Uzbekistan maintained its appalling human rights record in 2015. A decade after government forces massacred hundreds of largely peaceful protesters in the city of Andijan, the Uzbek government continues to deny justice to the victims. In March, authoritarian President Islam Karimov’s 26-year rule was extended by another five years in elections international observers found lacked any meaningful choice and violated Uzbekistan’s constitution. The government denies citizens the freedoms of association, expression, and religion, using the country’s pervasive security services to maintain rigid control over the population.
Thousands of people are imprisoned on politically motivated charges, torture is endemic, and authorities regularly harass human rights activists, opposition members, and journalists. Muslims and Christians who practice their religion outside strict state controls are persecuted. Authorities force millions of adults to harvest cotton every fall under harsh conditions, netting enormous profits for the government.
Despite continuing abuses, the United States and European Union failed to condition ties with Uzbekistan on improvements in human rights.
In authoritarian Uzbekistan, citizens are not able to freely express their opinions on elections, form political parties, field any independent candidates, or otherwise ensure a transparent, democratic electoral process.
In the March presidential election, President Karimov stood for a fourth five-year term, despite the constitution’s prohibition on serving more than two consecutive terms. In its final report, the Office for Democratic Institutions and Human Rights of the Organization for Security and Co-operation in Europe noted the election’s absence of meaningful “political debate and genuine competition,” stating that the fundamental freedoms of association, assembly, and expression were effectively curtailed.
The government has imprisoned thousands of people on politically motivated charges, mostly religious believers, but also human rights and opposition activists, journalists, and other perceived critics. Authorities frequently subject detainees to torture and arbitrarily extend their sentences. Many prisoners suffer from poor health.
Human rights activists in prison include Azam Farmonov, Mehriniso Hamdamova, Zulhumor Hamdamova, Isroiljon Kholdorov, Gaybullo Jalilov, Nuriddin Jumaniyazov, Matluba Kamilova, Ganikhon Mamatkhanov, Chuyan Mamatkulov, Zafarjon Rahimov, Yuldash Rasulov, Bobomurod Razzokov, Fahriddin Tillaev, and Akzam Turgunov. Journalists in prison include Solijon Abdurakhmanov, Muhammad Bekjanov, Gayrat Mikhliboev, Yusuf Ruzimuradov, and Dilmurod Saidov.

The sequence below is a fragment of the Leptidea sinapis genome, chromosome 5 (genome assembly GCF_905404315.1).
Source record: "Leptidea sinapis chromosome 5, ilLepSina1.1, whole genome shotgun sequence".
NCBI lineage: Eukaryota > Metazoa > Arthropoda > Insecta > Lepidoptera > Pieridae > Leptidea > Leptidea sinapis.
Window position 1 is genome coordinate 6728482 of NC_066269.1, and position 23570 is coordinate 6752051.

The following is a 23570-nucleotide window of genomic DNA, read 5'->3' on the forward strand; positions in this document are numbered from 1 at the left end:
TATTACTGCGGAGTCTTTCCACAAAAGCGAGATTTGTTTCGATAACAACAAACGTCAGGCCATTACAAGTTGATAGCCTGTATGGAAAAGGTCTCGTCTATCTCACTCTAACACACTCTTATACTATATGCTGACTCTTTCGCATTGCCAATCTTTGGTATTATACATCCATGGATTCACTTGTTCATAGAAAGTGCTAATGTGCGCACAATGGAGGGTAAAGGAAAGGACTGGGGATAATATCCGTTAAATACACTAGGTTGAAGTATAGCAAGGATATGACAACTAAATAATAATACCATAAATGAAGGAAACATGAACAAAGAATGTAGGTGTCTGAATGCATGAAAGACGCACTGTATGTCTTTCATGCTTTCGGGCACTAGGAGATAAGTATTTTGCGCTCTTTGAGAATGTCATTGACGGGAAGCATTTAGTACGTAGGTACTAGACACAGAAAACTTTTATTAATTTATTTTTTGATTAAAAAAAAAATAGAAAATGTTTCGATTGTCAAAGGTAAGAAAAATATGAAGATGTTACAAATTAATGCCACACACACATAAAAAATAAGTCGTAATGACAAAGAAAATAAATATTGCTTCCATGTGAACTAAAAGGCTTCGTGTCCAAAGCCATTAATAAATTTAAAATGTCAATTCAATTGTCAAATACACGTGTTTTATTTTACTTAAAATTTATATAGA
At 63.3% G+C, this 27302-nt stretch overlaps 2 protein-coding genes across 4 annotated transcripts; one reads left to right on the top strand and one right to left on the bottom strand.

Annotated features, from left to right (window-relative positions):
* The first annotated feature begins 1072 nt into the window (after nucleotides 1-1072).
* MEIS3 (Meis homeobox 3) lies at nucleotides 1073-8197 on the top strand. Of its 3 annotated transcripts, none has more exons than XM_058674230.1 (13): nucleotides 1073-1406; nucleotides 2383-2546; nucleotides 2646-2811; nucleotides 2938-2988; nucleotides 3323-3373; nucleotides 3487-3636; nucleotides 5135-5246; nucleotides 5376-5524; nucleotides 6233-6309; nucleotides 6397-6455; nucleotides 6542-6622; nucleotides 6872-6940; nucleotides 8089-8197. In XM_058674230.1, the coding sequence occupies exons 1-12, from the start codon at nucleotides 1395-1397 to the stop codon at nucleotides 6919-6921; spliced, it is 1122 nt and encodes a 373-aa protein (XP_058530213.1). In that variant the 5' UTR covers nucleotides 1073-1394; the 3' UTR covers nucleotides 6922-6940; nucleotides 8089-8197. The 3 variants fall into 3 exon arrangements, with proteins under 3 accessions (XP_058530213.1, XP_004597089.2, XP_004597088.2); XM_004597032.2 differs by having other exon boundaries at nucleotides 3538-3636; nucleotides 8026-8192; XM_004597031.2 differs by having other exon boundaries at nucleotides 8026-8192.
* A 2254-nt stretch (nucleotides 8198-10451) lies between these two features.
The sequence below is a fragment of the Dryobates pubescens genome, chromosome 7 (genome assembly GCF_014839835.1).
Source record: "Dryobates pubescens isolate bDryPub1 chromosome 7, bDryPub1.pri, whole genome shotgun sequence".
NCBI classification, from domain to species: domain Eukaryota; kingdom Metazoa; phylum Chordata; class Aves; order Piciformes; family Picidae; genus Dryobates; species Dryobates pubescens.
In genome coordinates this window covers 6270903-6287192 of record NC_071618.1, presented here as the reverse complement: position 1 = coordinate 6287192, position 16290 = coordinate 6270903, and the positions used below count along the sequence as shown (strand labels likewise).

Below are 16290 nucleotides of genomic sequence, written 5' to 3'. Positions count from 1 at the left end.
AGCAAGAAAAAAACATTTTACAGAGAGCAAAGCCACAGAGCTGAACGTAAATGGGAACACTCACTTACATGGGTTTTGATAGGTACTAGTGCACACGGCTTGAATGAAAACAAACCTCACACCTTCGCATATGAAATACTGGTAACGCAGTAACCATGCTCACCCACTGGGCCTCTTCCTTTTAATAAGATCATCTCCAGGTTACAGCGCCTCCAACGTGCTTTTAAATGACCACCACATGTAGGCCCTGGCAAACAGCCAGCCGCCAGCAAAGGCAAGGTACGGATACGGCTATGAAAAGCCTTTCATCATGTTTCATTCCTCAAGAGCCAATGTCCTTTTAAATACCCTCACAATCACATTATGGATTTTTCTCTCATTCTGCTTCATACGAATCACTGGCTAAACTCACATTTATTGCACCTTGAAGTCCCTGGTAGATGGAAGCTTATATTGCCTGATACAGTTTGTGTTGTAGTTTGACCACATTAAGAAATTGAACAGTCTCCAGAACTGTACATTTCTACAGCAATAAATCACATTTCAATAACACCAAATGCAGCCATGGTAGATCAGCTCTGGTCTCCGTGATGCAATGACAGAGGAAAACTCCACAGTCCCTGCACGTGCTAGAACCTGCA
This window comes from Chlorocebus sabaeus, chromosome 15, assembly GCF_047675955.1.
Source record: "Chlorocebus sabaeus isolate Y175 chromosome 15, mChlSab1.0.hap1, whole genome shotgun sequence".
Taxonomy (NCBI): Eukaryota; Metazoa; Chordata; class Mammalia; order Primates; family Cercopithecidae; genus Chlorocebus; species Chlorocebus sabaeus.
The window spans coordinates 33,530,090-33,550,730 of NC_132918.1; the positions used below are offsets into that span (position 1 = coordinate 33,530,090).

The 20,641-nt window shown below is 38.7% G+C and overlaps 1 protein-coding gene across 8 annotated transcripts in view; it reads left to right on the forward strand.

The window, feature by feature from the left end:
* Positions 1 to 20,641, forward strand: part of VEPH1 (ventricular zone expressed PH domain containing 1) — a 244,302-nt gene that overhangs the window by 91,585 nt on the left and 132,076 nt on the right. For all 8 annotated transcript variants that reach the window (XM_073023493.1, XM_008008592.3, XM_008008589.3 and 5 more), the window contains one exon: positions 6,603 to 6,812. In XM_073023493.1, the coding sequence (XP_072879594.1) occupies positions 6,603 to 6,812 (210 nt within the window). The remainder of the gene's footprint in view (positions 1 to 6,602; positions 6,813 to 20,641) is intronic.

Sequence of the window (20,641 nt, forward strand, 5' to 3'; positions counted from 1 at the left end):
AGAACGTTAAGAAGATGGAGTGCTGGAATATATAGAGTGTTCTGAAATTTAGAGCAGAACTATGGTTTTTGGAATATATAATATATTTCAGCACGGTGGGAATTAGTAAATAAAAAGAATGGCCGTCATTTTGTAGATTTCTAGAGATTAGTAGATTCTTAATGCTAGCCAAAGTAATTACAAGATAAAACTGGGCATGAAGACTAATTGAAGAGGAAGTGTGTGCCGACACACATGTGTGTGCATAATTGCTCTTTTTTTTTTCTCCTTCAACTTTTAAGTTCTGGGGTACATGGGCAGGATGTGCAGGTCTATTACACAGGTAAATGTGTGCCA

Opposition activists behind bars include Samandar Kukanov, Kudratbek Rasulov, and Rustam Usmanov. Imprisoned religious figures and other perceived government critics include Ruhiddin Fahriddinov, Akram Yuldashev, Nodirbek Yusupov, Dilorom Abdukodirova, Botirbek Eshkuziev, Bahrom Ibragimov, Davron Kabilov, Erkin Musaev, Davron Tojiev, and Ravshanbek Vafoev.
Imprisoned rights defender Azam Farmonov’s nine-year prison term was due to end in April. Weeks before Farmonov’s release, officials accused him of unspecified “violations of prison rules”—a practice authorities have used to arbitrarily extend political prisoners’ sentences—and kept him in prison. In May, authorities extended his sentence by five years.
In May, police officers in the town of Chinaz detained Elena Urlaeva, head of the Human Rights Alliance of Uzbekistan, a local human rights group, as she was interviewing doctors and teachers forced to pick cotton. The police and medical staff forcibly sedated Urlaeva, and then subjected her to a body cavity search, X-rays, and other cruel and degrading treatment during an 11-hour interrogation, saying they were looking for a memory card from her camera.
Uzbekistan still requires exit visas for citizens to travel abroad, and authorities often withhold the visas as a tool to punish dissidents. Authorities prohibited artist Vyacheslav Okhunov from traveling abroad in 2015 after he equated Gulnara Karimova, President Karimov’s daughter, with a monkey in his works of art. Many others have been banned from traveling abroad in recent years, including activists Shukhrat Rustamov, Sergei Naumov, Saida Kurbanova, Elena Urlaeva, and Uktam Pardaev.